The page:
House windows serve as insulators. They let light through while trapping heat. In the summer, they keep the inside cooler than the outside; in winter, they keep the inside warmer than the inside. Windows are not great insulators, however, and do allow some thermal exchange. That is why if you touch a window from the inside on a cold day, it feels cold to the touch even if it is warm inside.
Windows and Insulation
Heat and Humidity
Warm air can carry much more moisture than cold air can. That is why, when the temperature drops overnight, dew settles on the grass. The air can't hold onto all of its moisture as the temperature drops, so the moisture condenses onto plants and anything else around. When the temperature increases during the day time, the air is able to contain more moisture again, and the dew evaporates.
If the air outside is colder than the air inside, the windows will be colder too. When inside air comes in contact with the windows, it cools down and can't hold onto its moisture. It leaves this moisture on the windows as condensation or "fog." Your windows may also fog up on the outside at night, when the temperature drops and the dew falls.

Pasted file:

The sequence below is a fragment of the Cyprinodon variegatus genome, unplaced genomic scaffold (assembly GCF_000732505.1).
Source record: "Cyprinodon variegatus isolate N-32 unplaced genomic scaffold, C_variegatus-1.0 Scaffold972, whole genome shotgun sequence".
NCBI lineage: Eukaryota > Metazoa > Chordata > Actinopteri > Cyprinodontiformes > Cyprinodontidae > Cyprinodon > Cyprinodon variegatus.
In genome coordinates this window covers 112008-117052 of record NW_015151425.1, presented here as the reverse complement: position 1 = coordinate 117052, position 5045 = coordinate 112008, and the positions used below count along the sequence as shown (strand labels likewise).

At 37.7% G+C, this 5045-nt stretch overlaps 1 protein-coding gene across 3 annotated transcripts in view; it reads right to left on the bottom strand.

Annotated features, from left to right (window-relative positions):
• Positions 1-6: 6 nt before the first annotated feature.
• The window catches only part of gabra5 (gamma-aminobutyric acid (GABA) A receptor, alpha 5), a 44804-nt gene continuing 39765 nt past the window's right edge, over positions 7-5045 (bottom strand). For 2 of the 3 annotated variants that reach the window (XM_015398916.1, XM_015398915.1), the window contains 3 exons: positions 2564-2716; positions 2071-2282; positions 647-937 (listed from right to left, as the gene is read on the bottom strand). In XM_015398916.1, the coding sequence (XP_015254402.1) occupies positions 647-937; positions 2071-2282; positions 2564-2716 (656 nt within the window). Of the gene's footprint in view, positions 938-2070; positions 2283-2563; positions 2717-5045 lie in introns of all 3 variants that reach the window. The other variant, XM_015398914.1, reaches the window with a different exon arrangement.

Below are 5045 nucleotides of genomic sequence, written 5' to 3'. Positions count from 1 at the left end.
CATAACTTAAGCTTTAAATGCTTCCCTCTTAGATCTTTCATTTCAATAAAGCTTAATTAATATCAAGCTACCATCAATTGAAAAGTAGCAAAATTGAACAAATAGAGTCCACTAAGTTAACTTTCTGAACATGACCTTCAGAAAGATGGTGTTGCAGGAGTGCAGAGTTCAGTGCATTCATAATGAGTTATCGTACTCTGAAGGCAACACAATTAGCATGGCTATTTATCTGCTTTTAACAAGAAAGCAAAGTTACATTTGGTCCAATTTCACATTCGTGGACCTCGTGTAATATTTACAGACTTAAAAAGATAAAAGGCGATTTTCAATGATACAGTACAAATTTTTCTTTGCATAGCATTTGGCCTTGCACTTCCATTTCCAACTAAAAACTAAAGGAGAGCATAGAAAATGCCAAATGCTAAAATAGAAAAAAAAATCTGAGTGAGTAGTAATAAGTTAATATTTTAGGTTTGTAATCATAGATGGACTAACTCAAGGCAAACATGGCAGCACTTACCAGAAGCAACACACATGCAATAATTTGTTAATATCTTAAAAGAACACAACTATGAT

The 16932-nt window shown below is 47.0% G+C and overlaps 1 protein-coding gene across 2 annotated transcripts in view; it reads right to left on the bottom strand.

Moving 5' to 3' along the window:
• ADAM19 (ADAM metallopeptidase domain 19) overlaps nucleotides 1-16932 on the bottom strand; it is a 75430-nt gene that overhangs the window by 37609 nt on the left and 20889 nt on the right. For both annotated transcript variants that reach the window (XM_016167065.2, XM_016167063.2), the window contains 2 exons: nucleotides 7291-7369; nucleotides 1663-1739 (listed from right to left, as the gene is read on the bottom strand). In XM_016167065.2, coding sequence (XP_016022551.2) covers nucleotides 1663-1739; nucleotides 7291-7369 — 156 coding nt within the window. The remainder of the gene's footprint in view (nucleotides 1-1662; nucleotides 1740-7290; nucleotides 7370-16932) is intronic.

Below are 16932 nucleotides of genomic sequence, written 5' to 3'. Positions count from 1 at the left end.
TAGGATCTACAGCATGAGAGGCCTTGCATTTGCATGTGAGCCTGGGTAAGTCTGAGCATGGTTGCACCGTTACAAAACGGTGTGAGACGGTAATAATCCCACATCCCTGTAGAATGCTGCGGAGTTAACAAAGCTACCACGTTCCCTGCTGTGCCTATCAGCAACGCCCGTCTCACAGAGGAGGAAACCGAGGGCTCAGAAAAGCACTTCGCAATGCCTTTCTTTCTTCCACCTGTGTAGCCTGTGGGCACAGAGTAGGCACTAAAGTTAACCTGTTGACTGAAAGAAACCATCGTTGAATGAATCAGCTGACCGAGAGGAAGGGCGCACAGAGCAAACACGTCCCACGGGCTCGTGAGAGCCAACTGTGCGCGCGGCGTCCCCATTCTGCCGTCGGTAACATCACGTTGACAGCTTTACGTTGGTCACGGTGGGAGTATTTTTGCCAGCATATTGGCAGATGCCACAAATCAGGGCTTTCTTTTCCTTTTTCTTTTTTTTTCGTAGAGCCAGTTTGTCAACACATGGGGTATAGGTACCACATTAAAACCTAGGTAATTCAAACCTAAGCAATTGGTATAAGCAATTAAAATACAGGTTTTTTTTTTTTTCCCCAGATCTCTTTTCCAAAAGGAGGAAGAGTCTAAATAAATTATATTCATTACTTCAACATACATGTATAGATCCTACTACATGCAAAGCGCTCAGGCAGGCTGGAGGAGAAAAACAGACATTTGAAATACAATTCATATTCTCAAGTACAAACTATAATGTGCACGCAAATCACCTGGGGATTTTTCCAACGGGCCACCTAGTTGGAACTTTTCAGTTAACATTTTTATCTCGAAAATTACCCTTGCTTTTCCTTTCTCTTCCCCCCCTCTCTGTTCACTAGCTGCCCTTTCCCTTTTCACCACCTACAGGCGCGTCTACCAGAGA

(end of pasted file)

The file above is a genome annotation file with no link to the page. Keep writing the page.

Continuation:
Reducing Window Fog
Your windows will not fog up unless the air inside is warm and moist. Central heating systems tend to dry up the air, so unless you have a humidifier running during the winter you may not see your windows fog up at all. If your windows do fog a lot, it may be a sign of poor insulation. Try installing windows with double paned glass. The inside pane will not conduct as much heat so it will not get nearly as cold. This will solve the fog problem and save on your heating bill.